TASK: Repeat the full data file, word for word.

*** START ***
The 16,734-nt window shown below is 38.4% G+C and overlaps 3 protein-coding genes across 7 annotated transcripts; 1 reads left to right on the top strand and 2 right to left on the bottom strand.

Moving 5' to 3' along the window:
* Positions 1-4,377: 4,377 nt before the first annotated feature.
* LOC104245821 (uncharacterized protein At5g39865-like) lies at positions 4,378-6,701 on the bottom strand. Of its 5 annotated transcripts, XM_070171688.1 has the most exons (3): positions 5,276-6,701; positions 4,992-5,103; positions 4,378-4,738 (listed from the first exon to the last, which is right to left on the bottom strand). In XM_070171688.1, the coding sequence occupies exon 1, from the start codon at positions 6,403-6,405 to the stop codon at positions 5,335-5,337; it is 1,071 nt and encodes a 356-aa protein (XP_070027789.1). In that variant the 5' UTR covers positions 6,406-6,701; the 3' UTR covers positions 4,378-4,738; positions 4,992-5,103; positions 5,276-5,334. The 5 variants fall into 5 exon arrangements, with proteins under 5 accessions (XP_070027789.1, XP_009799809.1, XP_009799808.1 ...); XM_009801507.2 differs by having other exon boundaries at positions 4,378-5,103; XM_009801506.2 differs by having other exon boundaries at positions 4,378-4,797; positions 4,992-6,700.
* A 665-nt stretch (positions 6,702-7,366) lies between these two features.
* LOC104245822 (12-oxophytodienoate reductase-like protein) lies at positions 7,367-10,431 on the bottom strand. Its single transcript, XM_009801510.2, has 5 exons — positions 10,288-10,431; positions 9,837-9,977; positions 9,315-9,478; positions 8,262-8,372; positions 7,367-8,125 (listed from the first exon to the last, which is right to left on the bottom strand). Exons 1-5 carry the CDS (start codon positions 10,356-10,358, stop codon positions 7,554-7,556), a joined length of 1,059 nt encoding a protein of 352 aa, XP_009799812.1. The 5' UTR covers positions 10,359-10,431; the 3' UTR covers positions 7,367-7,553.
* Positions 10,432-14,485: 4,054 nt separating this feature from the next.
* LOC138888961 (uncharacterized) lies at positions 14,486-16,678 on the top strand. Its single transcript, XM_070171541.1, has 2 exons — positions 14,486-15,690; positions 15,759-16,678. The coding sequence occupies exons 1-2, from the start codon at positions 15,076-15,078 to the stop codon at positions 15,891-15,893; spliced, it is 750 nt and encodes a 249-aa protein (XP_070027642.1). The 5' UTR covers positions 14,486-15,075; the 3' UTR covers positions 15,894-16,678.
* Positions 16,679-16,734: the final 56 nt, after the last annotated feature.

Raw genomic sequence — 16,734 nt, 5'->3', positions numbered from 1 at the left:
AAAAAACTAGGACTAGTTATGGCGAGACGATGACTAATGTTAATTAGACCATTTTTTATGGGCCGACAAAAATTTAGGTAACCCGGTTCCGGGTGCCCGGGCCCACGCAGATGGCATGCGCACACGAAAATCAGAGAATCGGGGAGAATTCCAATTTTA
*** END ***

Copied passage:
The 16,734-nt window shown below is 38.4% G+C and overlaps 3 protein-coding genes across 7 annotated transcripts; 1 reads left to right on the top strand and 2 right to left on the bottom strand.

Moving 5' to 3' along the window:
* Positions 1-4,377: 4,377 nt before the first annotated feature.
* LOC104245821 (uncharacterized protein At5g39865-like) lies at positions 4,378-6,701 on the bottom strand. Of its 5 annotated transcripts, XM_070171688.1 has the most exons (3): positions 5,276-6,701; positions 4,992-5,103; positions 4,378-4,738 (listed from the first exon to the last, which is right to left on the bottom strand). In XM_070171688.1, the coding sequence occupies exon 1, from the start codon at positions 6,403-6,405 to the stop codon at positions 5,335-5,337; it is 1,071 nt and encodes a 356-aa protein (XP_070027789.1). In that variant the 5' UTR covers positions 6,406-6,701; the 3' UTR covers positions 4,378-4,738; positions 4,992-5,103; positions 5,276-5,334. The 5 variants fall into 5 exon arrangements, with proteins under 5 accessions (XP_070027789.1, XP_009799809.1, XP_009799808.1 ...); XM_009801507.2 differs by having other exon boundaries at positions 4,378-5,103; XM_009801506.2 differs by having other exon boundaries at positions 4,378-4,797; positions 4,992-6,700.
* A 665-nt stretch (positions 6,702-7,366) lies between these two features.
* LOC104245822 (12-oxophytodienoate reductase-like protein) lies at positions 7,367-10,431 on the bottom strand. Its single transcript, XM_009801510.2, has 5 exons — positions 10,288-10,431; positions 9,837-9,977; positions 9,315-9,478; positions 8,262-8,372; positions 7,367-8,125 (listed from the first exon to the last, which is right to left on the bottom strand). Exons 1-5 carry the CDS (start codon positions 10,356-10,358, stop codon positions 7,554-7,556), a joined length of 1,059 nt encoding a protein of 352 aa, XP_009799812.1. The 5' UTR covers positions 10,359-10,431; the 3' UTR covers positions 7,367-7,553.
* Positions 10,432-14,485: 4,054 nt separating this feature from the next.
* LOC138888961 (uncharacterized) lies at positions 14,486-16,678 on the top strand. Its single transcript, XM_070171541.1, has 2 exons — positions 14,486-15,690; positions 15,759-16,678. The coding sequence occupies exons 1-2, from the start codon at positions 15,076-15,078 to the stop codon at positions 15,891-15,893; spliced, it is 750 nt and encodes a 249-aa protein (XP_070027642.1). The 5' UTR covers positions 14,486-15,075; the 3' UTR covers positions 15,894-16,678.
* Positions 16,679-16,734: the final 56 nt, after the last annotated feature.

Raw genomic sequence — 16,734 nt, 5'->3', positions numbered from 1 at the left:
AAAAAACTAGGACTAGTTATGGCGAGACGATGACTAATGTTAATTAGACCATTTTTTATGGGCCGACAAAAATTTAGGTAACCCGGTTCCGGGTGCCCGGGCCCACGCAGATGGCATGCGCACACGAAAATCAGAGAATCGGGGAGAATTCCAATTTTA